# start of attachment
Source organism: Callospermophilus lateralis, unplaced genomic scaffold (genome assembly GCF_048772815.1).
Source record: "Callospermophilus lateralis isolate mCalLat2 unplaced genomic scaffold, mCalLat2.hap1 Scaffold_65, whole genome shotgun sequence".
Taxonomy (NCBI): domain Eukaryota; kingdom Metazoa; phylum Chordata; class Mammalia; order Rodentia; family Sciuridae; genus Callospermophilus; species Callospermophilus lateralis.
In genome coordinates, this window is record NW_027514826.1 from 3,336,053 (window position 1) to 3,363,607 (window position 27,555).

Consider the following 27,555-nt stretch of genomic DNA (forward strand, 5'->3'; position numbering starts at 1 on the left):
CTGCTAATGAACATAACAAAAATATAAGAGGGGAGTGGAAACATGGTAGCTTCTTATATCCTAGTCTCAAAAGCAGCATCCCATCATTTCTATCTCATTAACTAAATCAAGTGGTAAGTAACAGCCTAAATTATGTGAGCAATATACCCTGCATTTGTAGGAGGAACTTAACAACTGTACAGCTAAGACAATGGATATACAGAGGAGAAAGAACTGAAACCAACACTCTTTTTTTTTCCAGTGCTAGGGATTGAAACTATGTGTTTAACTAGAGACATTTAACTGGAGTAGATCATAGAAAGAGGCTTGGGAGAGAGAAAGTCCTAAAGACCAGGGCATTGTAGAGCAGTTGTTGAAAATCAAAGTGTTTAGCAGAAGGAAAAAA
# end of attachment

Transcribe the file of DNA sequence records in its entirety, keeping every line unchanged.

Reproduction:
Source organism: Callospermophilus lateralis, unplaced genomic scaffold (genome assembly GCF_048772815.1).
Source record: "Callospermophilus lateralis isolate mCalLat2 unplaced genomic scaffold, mCalLat2.hap1 Scaffold_65, whole genome shotgun sequence".
Taxonomy (NCBI): domain Eukaryota; kingdom Metazoa; phylum Chordata; class Mammalia; order Rodentia; family Sciuridae; genus Callospermophilus; species Callospermophilus lateralis.
In genome coordinates, this window is record NW_027514826.1 from 3,336,053 (window position 1) to 3,363,607 (window position 27,555).

Consider the following 27,555-nt stretch of genomic DNA (forward strand, 5'->3'; position numbering starts at 1 on the left):
CTGCTAATGAACATAACAAAAATATAAGAGGGGAGTGGAAACATGGTAGCTTCTTATATCCTAGTCTCAAAAGCAGCATCCCATCATTTCTATCTCATTAACTAAATCAAGTGGTAAGTAACAGCCTAAATTATGTGAGCAATATACCCTGCATTTGTAGGAGGAACTTAACAACTGTACAGCTAAGACAATGGATATACAGAGGAGAAAGAACTGAAACCAACACTCTTTTTTTTTCCAGTGCTAGGGATTGAAACTATGTGTTTAACTAGAGACATTTAACTGGAGTAGATCATAGAAAGAGGCTTGGGAGAGAGAAAGTCCTAAAGACCAGGGCATTGTAGAGCAGTTGTTGAAAATCAAAGTGTTTAGCAGAAGGAAAAAA